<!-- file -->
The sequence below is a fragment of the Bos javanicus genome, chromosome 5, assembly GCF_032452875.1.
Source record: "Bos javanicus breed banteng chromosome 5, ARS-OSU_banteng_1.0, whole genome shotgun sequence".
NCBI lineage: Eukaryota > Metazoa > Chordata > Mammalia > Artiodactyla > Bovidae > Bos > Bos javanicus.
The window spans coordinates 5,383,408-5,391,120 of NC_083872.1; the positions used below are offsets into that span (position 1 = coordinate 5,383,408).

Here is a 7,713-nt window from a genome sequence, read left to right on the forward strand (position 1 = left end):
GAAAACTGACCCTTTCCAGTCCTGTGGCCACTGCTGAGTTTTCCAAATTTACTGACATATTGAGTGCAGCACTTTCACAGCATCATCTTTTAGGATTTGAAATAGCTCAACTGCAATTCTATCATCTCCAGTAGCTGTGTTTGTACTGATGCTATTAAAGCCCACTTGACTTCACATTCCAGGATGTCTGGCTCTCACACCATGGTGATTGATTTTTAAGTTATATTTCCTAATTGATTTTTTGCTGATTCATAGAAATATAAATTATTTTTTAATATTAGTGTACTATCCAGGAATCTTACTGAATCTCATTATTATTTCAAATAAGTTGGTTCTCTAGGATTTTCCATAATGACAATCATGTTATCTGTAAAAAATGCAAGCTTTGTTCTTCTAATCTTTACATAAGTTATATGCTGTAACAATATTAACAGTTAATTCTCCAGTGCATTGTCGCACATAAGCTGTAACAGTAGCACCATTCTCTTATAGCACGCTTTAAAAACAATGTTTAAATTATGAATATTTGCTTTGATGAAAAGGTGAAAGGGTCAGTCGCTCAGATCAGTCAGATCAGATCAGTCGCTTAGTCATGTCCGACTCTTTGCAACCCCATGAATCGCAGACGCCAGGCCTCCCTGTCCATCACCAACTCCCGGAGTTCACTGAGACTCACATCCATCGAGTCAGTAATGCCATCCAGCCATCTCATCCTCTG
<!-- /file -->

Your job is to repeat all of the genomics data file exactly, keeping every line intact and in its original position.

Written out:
The sequence below is a fragment of the Bos javanicus genome, chromosome 5, assembly GCF_032452875.1.
Source record: "Bos javanicus breed banteng chromosome 5, ARS-OSU_banteng_1.0, whole genome shotgun sequence".
NCBI lineage: Eukaryota > Metazoa > Chordata > Mammalia > Artiodactyla > Bovidae > Bos > Bos javanicus.
The window spans coordinates 5,383,408-5,391,120 of NC_083872.1; the positions used below are offsets into that span (position 1 = coordinate 5,383,408).

Here is a 7,713-nt window from a genome sequence, read left to right on the forward strand (position 1 = left end):
GAAAACTGACCCTTTCCAGTCCTGTGGCCACTGCTGAGTTTTCCAAATTTACTGACATATTGAGTGCAGCACTTTCACAGCATCATCTTTTAGGATTTGAAATAGCTCAACTGCAATTCTATCATCTCCAGTAGCTGTGTTTGTACTGATGCTATTAAAGCCCACTTGACTTCACATTCCAGGATGTCTGGCTCTCACACCATGGTGATTGATTTTTAAGTTATATTTCCTAATTGATTTTTTGCTGATTCATAGAAATATAAATTATTTTTTAATATTAGTGTACTATCCAGGAATCTTACTGAATCTCATTATTATTTCAAATAAGTTGGTTCTCTAGGATTTTCCATAATGACAATCATGTTATCTGTAAAAAATGCAAGCTTTGTTCTTCTAATCTTTACATAAGTTATATGCTGTAACAATATTAACAGTTAATTCTCCAGTGCATTGTCGCACATAAGCTGTAACAGTAGCACCATTCTCTTATAGCACGCTTTAAAAACAATGTTTAAATTATGAATATTTGCTTTGATGAAAAGGTGAAAGGGTCAGTCGCTCAGATCAGTCAGATCAGATCAGTCGCTTAGTCATGTCCGACTCTTTGCAACCCCATGAATCGCAGACGCCAGGCCTCCCTGTCCATCACCAACTCCCGGAGTTCACTGAGACTCACATCCATCGAGTCAGTAATGCCATCCAGCCATCTCATCCTCTG